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Elliott Joins the Value Disciples

The U.S. hedge fund's Hyundai investment is a boon for a beaten-down crowd.
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Photographer: JUNG YEON-JE/Getty Images
HYUNDAI MOTOR CO
-1000.00
At Closing, May 25th
139000.00 KRW
KIA MOTORS CORP
-450.00
At Closing, May 25th
32250.00 KRW

Disciples of Benjamin Graham, don't despair. Elliott Management Corp. is joining your dwindling army, betting that value will finally beat growth this year. 

The U.S.-based activist hedge fund run by billionaire Paul Singer said it bought a stake of more than $1 billion in several Hyundai Motor Group entities, including car manufacturers Hyundai Motor Co. and Kia Motors Corp., as well as parts maker Hyundai Mobis Co. Shares of all three companies rose for a third day on Wednesday. Elliott is calling on the South Korean chaebol to provide a clear plan to improve operations.

Buying into Korean carmakers is a curious departure for Elliott. Of the 60-plus companies that Elliott has held stakes in since 2010, only four were industrial companies, according to data compiled by Bloomberg Intelligence. Technology stocks were by far the hedge fund's favorite.

In addition, it's unclear whether Elliott has had much success improving Korea Inc.'s corporate governance. Its attempt to block Cheil Industries Inc.'s takeover of Samsung C&T Corp. failed miserably. And while Samsung Electronics Co. has rallied more than 50 percent since the start of Elliott's involvement in October 2016, the shares have arguably benefited more from the super-cycle in memory chips. SK Hynix Inc., a competitor in the semiconductor business, has gained 95 percent over the same period.

So why Hyundai, and why now?

Corporate governance in Korea is perhaps poised to change, with the national pension fund planning to introduce a stewardship code this year. But more importantly, compared to growth companies, value stocks in emerging markets haven't been this much of an underdog since 2000. Over the past year, the MSCI Emerging Markets Growth Index rallied 45 percent, outperforming its value counterpart by close to 27 percentage points.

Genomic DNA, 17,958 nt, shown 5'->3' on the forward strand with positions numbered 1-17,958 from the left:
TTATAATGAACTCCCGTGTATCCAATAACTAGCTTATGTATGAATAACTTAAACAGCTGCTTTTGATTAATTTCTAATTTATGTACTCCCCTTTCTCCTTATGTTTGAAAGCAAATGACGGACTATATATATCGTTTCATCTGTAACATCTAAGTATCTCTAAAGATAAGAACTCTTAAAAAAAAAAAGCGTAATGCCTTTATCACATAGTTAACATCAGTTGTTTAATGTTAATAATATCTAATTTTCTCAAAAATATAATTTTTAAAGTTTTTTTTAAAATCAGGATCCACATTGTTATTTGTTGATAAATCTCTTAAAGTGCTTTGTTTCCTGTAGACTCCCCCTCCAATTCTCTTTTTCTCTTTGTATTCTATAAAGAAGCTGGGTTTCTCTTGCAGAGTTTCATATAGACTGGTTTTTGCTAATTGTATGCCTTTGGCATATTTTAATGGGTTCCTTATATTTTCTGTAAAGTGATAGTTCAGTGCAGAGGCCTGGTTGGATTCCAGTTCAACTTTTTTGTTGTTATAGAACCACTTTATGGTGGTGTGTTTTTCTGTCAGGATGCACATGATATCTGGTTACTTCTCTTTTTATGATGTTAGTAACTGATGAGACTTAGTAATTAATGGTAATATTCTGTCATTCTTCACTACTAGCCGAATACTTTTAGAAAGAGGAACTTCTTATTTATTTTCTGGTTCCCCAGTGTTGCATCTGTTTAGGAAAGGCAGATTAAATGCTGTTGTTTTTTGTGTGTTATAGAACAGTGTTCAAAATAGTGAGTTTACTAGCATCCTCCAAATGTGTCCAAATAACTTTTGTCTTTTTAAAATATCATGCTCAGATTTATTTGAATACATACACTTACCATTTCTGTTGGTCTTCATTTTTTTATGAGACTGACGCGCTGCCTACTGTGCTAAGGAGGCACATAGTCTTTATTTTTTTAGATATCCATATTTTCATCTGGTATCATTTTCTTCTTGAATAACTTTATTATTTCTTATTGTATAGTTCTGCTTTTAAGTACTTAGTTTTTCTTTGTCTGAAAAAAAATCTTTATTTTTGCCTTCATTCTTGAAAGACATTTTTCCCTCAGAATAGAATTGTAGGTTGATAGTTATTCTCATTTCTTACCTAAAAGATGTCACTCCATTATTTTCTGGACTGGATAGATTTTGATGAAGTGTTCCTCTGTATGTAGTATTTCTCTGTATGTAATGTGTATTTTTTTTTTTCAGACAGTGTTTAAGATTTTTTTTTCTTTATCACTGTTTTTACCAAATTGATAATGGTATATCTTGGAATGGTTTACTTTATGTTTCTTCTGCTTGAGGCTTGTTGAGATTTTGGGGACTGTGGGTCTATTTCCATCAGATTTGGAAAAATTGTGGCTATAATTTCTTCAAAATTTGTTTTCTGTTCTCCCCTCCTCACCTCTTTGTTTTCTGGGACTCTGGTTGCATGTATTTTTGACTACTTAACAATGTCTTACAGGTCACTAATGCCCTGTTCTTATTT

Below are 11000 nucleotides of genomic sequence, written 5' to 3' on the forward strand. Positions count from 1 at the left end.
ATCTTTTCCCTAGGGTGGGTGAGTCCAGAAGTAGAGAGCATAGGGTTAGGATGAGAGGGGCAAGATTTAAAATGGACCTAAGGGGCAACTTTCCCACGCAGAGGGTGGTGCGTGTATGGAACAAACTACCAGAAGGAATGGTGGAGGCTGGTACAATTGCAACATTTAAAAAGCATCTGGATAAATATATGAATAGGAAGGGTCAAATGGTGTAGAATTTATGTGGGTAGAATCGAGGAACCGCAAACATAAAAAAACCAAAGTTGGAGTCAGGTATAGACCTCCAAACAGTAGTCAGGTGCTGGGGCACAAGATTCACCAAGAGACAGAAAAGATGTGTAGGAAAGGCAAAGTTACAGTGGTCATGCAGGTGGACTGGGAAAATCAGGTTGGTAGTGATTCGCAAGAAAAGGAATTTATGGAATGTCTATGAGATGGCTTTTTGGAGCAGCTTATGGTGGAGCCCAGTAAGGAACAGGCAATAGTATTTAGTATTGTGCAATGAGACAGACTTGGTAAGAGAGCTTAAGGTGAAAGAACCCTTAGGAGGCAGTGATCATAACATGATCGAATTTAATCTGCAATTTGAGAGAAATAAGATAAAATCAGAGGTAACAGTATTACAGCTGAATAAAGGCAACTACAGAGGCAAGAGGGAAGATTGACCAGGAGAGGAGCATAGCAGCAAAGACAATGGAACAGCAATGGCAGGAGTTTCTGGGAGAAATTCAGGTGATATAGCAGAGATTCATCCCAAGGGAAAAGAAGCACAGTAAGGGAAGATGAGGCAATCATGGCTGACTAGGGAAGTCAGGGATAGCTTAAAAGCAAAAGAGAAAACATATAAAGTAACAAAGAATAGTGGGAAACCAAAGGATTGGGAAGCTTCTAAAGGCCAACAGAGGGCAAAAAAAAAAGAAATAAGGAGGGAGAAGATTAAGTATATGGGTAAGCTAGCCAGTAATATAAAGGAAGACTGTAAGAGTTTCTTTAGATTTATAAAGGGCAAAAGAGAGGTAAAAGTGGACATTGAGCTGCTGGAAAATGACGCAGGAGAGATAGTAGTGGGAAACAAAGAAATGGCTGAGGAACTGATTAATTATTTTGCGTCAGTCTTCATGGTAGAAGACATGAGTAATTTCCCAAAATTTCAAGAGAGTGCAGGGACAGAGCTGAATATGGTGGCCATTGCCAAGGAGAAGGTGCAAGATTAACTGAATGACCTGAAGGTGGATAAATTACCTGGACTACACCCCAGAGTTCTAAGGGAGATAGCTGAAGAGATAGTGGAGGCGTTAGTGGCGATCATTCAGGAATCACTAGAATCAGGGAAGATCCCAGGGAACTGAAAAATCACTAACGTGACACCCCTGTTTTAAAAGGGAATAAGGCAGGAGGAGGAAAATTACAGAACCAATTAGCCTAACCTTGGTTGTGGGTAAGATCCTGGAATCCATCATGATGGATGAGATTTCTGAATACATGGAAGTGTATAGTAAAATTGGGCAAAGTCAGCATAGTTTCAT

Unusually Cheap

In relative terms, emerging-market value stocks haven't been this inexpensive since 2000

And few large caps in the emerging markets space are as cheap as the Hyundai car companies. Hyundai Motor and Kia both trade at less than 0.5 times book. In other words, Elliott can profit even if it has little success with the controlling Chung family, as long as value catches up with growth.

Time to Catch Up?

Samsung Electronics, a growth company, re-rated in the past two years while Hyundai Motor's valuation has worsened

Source: Bloomberg

Still, the road ahead will be long and tortuous: Buying value always requires a longer time horizon, whereas chasing growth is easy and momentum-driven.

For example, Akamai Technologies Inc. has rallied 21 percent since Elliott took a stake in mid-December, while the Nasdaq is little changed. With Elliott's activist clout, the investment was almost a no-brainer. Boston-based Akamai, an internet content delivery services provider, missed out on the tech rally last year and is a cash cow, generating $800 million of operating cash flow in 2017. All Elliott needs to do is pressure the company to pay dividends and buy back its shares, not unlike what the fund did with Cognizant Technology Solutions Corp.  

No Brainer

Akamai was an easy target for activists after missing last year's tech rally

Source: Bloomberg

Elliott will need a ton of patience to deal with a stubborn, slow-moving Korean business group like Hyundai. Then again, now that the global tech rally is over, there aren't many easy pickings like Akamai left. 

As long as it has faith in classical finance concepts such as long-term mean reversion, this looks like a promising play.

(Adds share gains of Hyundai units in the second paragraph. An earlier version of this column was corrected to fix a typographical error in the spelling of Kia.)
This column does not necessarily reflect the opinion of Bloomberg LP and its owners.

    To contact the author of this story:
    Shuli Ren in Hong Kong at sren38@bloomberg.net

    To contact the editor responsible for this story:
    Matthew Brooker at mbrooker1@bloomberg.net

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